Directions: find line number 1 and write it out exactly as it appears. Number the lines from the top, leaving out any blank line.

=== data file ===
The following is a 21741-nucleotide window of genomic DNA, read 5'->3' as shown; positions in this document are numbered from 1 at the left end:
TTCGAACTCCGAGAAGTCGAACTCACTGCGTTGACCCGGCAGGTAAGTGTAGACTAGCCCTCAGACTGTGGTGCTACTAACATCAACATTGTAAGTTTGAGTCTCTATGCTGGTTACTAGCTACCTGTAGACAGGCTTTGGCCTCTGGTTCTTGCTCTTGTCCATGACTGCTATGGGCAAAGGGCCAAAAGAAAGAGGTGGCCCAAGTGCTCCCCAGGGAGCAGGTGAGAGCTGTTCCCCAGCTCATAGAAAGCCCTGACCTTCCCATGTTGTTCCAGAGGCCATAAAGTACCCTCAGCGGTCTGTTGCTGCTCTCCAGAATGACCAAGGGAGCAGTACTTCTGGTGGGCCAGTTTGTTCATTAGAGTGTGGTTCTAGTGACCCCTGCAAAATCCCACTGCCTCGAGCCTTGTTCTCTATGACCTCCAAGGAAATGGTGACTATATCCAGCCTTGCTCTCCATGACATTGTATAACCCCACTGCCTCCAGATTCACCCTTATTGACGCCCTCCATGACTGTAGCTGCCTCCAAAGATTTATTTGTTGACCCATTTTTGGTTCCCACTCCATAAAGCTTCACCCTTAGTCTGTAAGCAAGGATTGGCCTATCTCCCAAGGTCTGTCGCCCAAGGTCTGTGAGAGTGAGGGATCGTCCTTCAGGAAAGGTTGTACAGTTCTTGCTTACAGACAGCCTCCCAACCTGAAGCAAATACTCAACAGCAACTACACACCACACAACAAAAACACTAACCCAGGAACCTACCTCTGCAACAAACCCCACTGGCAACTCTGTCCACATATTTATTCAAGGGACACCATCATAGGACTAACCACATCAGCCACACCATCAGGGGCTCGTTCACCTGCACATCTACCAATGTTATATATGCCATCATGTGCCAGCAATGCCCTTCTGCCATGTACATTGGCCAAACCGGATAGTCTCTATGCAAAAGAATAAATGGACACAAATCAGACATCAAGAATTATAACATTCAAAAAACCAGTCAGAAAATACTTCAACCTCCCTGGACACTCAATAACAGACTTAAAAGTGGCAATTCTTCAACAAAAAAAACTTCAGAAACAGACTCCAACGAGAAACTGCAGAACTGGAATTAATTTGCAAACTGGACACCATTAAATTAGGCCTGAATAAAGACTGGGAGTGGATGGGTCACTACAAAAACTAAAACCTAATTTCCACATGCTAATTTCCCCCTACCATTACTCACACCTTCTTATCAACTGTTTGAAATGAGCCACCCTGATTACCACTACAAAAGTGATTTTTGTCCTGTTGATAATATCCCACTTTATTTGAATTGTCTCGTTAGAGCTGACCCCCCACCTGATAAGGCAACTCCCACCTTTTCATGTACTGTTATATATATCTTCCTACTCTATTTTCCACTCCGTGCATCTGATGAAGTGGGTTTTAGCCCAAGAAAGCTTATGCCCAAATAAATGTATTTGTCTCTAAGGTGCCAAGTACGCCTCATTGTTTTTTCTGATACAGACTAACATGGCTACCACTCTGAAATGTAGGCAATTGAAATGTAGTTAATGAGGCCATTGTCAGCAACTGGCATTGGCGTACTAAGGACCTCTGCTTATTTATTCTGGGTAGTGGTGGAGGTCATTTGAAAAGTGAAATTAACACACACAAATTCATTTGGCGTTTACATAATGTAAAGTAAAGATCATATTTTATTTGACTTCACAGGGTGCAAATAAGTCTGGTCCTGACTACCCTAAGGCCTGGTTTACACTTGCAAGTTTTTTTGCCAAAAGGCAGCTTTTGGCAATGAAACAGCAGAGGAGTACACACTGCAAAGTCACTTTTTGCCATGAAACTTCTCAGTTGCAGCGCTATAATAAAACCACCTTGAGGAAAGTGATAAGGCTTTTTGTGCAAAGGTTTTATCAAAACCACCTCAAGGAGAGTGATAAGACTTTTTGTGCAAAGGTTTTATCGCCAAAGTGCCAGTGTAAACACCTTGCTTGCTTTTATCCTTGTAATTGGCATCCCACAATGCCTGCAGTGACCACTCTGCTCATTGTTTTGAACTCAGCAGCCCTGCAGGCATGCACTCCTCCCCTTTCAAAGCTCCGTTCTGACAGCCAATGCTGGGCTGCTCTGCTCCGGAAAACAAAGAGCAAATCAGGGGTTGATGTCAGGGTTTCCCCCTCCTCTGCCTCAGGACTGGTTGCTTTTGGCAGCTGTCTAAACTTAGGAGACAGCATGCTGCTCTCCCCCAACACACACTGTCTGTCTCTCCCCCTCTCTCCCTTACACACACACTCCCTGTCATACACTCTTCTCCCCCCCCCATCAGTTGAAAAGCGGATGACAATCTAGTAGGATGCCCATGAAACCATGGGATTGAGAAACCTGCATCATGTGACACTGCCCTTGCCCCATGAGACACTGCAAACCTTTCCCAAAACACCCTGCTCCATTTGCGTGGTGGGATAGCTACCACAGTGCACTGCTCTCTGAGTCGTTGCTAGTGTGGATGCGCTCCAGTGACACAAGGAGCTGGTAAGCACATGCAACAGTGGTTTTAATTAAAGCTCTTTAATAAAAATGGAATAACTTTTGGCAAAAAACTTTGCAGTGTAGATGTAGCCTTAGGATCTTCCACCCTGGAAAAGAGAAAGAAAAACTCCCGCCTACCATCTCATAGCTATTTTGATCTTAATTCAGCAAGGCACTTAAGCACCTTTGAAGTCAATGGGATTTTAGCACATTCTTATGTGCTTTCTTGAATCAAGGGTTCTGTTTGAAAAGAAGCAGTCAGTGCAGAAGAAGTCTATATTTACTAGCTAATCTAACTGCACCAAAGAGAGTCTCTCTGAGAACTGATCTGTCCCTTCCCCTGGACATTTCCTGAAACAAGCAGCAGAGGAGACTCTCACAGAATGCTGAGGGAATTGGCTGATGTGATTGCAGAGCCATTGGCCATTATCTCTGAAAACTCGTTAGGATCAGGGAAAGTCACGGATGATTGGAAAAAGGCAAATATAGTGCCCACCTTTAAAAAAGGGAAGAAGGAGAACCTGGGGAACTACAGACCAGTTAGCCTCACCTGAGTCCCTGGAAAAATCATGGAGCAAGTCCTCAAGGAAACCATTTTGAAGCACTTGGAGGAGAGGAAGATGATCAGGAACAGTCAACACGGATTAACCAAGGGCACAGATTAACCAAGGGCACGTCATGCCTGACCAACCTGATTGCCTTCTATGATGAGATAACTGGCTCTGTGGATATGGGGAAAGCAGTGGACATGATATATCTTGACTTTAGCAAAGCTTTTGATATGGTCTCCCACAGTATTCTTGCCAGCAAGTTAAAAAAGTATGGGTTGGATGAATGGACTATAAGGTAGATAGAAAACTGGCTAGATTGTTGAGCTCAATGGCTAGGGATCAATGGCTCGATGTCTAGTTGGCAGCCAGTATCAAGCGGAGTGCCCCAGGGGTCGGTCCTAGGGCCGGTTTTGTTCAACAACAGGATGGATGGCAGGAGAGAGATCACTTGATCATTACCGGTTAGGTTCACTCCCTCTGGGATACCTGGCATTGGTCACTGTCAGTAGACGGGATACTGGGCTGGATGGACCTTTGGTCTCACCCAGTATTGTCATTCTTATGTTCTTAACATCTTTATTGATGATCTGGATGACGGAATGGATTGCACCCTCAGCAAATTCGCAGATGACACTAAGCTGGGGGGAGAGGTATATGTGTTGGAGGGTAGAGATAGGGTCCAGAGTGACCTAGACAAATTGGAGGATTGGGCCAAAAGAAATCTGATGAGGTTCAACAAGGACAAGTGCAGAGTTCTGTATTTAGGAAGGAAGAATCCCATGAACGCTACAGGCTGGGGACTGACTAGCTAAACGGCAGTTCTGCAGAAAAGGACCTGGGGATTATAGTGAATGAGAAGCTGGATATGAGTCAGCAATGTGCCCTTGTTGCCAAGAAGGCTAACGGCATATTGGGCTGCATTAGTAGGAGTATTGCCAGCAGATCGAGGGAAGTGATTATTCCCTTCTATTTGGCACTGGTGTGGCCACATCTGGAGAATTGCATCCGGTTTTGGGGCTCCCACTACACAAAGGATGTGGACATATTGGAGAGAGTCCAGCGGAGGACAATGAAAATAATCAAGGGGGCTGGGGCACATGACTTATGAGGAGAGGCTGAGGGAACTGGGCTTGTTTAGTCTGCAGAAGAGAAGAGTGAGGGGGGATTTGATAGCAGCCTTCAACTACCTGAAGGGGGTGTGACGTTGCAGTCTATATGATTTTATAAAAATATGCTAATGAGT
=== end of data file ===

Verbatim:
The following is a 21741-nucleotide window of genomic DNA, read 5'->3' as shown; positions in this document are numbered from 1 at the left end: